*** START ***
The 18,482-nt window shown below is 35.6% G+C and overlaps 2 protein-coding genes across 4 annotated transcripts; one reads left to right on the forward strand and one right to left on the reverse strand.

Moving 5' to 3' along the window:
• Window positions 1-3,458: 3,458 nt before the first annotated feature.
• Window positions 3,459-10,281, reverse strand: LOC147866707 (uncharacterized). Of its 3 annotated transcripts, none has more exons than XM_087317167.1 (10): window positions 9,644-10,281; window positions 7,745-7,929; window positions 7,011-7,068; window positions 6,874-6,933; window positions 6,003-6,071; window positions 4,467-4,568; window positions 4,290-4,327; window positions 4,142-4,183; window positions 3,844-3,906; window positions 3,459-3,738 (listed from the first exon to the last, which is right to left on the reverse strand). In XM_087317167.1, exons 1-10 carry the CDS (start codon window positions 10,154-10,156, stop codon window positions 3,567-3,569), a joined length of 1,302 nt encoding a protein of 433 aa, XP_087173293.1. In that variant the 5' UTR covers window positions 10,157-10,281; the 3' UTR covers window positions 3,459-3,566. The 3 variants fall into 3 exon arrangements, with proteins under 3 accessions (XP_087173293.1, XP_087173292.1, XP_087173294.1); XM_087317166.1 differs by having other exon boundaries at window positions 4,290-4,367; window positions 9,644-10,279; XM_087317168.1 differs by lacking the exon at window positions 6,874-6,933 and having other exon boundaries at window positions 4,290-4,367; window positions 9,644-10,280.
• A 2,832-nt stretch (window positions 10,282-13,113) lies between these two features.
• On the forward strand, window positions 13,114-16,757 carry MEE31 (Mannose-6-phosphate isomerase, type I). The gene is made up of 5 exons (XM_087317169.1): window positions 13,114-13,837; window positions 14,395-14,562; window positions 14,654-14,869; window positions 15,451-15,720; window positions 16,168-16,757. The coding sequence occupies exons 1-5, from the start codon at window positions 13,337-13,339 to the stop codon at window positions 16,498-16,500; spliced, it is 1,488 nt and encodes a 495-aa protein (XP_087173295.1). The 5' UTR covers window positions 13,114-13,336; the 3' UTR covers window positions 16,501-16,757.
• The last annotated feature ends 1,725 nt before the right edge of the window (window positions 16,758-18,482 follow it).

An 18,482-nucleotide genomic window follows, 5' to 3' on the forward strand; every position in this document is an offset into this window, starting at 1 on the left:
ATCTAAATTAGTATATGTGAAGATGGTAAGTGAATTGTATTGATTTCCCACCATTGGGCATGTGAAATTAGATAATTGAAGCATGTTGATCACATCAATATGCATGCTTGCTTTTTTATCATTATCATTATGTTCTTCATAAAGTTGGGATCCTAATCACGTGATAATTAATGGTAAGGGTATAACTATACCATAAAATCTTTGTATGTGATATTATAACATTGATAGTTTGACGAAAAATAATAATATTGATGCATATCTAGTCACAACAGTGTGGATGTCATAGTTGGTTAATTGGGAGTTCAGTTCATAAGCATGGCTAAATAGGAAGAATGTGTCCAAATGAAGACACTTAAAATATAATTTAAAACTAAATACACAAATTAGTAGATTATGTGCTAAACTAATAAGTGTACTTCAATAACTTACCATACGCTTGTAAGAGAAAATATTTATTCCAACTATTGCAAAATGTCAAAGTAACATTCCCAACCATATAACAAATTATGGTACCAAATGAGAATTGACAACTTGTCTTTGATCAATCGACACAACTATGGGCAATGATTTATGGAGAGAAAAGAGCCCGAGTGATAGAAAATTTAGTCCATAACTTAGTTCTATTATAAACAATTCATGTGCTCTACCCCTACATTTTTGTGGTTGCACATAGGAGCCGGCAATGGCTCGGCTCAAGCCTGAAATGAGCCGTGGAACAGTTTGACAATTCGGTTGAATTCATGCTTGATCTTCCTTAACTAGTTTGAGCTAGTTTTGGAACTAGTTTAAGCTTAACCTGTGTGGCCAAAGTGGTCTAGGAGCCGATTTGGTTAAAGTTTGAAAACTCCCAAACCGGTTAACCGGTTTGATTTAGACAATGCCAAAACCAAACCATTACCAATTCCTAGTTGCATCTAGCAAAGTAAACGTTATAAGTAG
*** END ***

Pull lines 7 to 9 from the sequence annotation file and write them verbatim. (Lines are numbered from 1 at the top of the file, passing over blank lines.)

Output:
• The last annotated feature ends 1,725 nt before the right edge of the window (window positions 16,758-18,482 follow it).

An 18,482-nucleotide genomic window follows, 5' to 3' on the forward strand; every position in this document is an offset into this window, starting at 1 on the left:
ATCTAAATTAGTATATGTGAAGATGGTAAGTGAATTGTATTGATTTCCCACCATTGGGCATGTGAAATTAGATAATTGAAGCATGTTGATCACATCAATATGCATGCTTGCTTTTTTATCATTATCATTATGTTCTTCATAAAGTTGGGATCCTAATCACGTGATAATTAATGGTAAGGGTATAACTATACCATAAAATCTTTGTATGTGATATTATAACATTGATAGTTTGACGAAAAATAATAATATTGATGCATATCTAGTCACAACAGTGTGGATGTCATAGTTGGTTAATTGGGAGTTCAGTTCATAAGCATGGCTAAATAGGAAGAATGTGTCCAAATGAAGACACTTAAAATATAATTTAAAACTAAATACACAAATTAGTAGATTATGTGCTAAACTAATAAGTGTACTTCAATAACTTACCATACGCTTGTAAGAGAAAATATTTATTCCAACTATTGCAAAATGTCAAAGTAACATTCCCAACCATATAACAAATTATGGTACCAAATGAGAATTGACAACTTGTCTTTGATCAATCGACACAACTATGGGCAATGATTTATGGAGAGAAAAGAGCCCGAGTGATAGAAAATTTAGTCCATAACTTAGTTCTATTATAAACAATTCATGTGCTCTACCCCTACATTTTTGTGGTTGCACATAGGAGCCGGCAATGGCTCGGCTCAAGCCTGAAATGAGCCGTGGAACAGTTTGACAATTCGGTTGAATTCATGCTTGATCTTCCTTAACTAGTTTGAGCTAGTTTTGGAACTAGTTTAAGCTTAACCTGTGTGGCCAAAGTGGTCTAGGAGCCGATTTGGTTAAAGTTTGAAAACTCCCAAACCGGTTAACCGGTTTGATTTAGACAATGCCAAAACCAAACCATTACCAATTCCTAGTTGCATCTAGCAAAGTAAACGTTATAAGTAG